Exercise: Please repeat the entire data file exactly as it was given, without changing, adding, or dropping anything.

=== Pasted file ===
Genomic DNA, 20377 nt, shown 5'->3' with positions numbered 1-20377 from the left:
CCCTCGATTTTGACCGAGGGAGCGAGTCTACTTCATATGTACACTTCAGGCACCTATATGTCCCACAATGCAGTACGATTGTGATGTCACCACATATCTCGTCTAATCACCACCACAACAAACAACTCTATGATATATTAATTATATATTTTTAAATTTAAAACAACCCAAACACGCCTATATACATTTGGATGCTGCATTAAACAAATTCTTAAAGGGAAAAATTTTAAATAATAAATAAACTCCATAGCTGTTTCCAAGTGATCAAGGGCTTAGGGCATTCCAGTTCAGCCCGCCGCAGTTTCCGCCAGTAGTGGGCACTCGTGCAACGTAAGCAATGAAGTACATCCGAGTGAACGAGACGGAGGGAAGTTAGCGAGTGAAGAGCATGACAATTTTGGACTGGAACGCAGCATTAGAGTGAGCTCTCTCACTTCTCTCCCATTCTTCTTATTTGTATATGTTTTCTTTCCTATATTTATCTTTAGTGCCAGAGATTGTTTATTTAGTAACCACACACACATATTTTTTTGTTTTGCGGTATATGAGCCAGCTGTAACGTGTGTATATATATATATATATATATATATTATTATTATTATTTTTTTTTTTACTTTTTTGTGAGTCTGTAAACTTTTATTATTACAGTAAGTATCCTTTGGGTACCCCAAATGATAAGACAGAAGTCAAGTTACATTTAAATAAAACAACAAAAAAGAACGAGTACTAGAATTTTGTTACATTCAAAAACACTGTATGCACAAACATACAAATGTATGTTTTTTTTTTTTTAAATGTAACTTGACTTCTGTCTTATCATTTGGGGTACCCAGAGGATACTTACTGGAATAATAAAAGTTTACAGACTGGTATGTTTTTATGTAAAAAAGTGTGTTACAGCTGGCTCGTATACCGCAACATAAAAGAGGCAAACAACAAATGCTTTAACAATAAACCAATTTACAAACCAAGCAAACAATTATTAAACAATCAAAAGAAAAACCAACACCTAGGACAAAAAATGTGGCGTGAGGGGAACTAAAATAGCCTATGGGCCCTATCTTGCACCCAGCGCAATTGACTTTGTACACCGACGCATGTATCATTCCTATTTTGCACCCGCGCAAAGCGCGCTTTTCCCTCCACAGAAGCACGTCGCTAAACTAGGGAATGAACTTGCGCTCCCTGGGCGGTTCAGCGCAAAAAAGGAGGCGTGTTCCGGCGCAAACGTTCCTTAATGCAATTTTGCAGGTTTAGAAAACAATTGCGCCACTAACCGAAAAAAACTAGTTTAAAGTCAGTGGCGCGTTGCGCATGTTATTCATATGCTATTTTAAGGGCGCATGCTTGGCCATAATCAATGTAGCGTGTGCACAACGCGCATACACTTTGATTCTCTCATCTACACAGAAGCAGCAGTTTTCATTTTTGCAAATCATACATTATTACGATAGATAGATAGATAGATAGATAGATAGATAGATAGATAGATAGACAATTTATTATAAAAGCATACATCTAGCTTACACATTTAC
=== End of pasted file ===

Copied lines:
Genomic DNA, 20377 nt, shown 5'->3' with positions numbered 1-20377 from the left:
CCCTCGATTTTGACCGAGGGAGCGAGTCTACTTCATATGTACACTTCAGGCACCTATATGTCCCACAATGCAGTACGATTGTGATGTCACCACATATCTCGTCTAATCACCACCACAACAAACAACTCTATGATATATTAATTATATATTTTTAAATTTAAAACAACCCAAACACGCCTATATACATTTGGATGCTGCATTAAACAAATTCTTAAAGGGAAAAATTTTAAATAATAAATAAACTCCATAGCTGTTTCCAAGTGATCAAGGGCTTAGGGCATTCCAGTTCAGCCCGCCGCAGTTTCCGCCAGTAGTGGGCACTCGTGCAACGTAAGCAATGAAGTACATCCGAGTGAACGAGACGGAGGGAAGTTAGCGAGTGAAGAGCATGACAATTTTGGACTGGAACGCAGCATTAGAGTGAGCTCTCTCACTTCTCTCCCATTCTTCTTATTTGTATATGTTTTCTTTCCTATATTTATCTTTAGTGCCAGAGATTGTTTATTTAGTAACCACACACACATATTTTTTTGTTTTGCGGTATATGAGCCAGCTGTAACGTGTGTATATATATATATATATATATATATTATTATTATTATTTTTTTTTTTACTTTTTTGTGAGTCTGTAAACTTTTATTATTACAGTAAGTATCCTTTGGGTACCCCAAATGATAAGACAGAAGTCAAGTTACATTTAAATAAAACAACAAAAAAGAACGAGTACTAGAATTTTGTTACATTCAAAAACACTGTATGCACAAACATACAAATGTATGTTTTTTTTTTTTTAAATGTAACTTGACTTCTGTCTTATCATTTGGGGTACCCAGAGGATACTTACTGGAATAATAAAAGTTTACAGACTGGTATGTTTTTATGTAAAAAAGTGTGTTACAGCTGGCTCGTATACCGCAACATAAAAGAGGCAAACAACAAATGCTTTAACAATAAACCAATTTACAAACCAAGCAAACAATTATTAAACAATCAAAAGAAAAACCAACACCTAGGACAAAAAATGTGGCGTGAGGGGAACTAAAATAGCCTATGGGCCCTATCTTGCACCCAGCGCAATTGACTTTGTACACCGACGCATGTATCATTCCTATTTTGCACCCGCGCAAAGCGCGCTTTTCCCTCCACAGAAGCACGTCGCTAAACTAGGGAATGAACTTGCGCTCCCTGGGCGGTTCAGCGCAAAAAAGGAGGCGTGTTCCGGCGCAAACGTTCCTTAATGCAATTTTGCAGGTTTAGAAAACAATTGCGCCACTAACCGAAAAAAACTAGTTTAAAGTCAGTGGCGCGTTGCGCATGTTATTCATATGCTATTTTAAGGGCGCATGCTTGGCCATAATCAATGTAGCGTGTGCACAACGCGCATACACTTTGATTCTCTCATCTACACAGAAGCAGCAGTTTTCATTTTTGCAAATCATACATTATTACGATAGATAGATAGATAGATAGATAGATAGATAGATAGATAGATAGACAATTTATTATAAAAGCATACATCTAGCTTACACATTTAC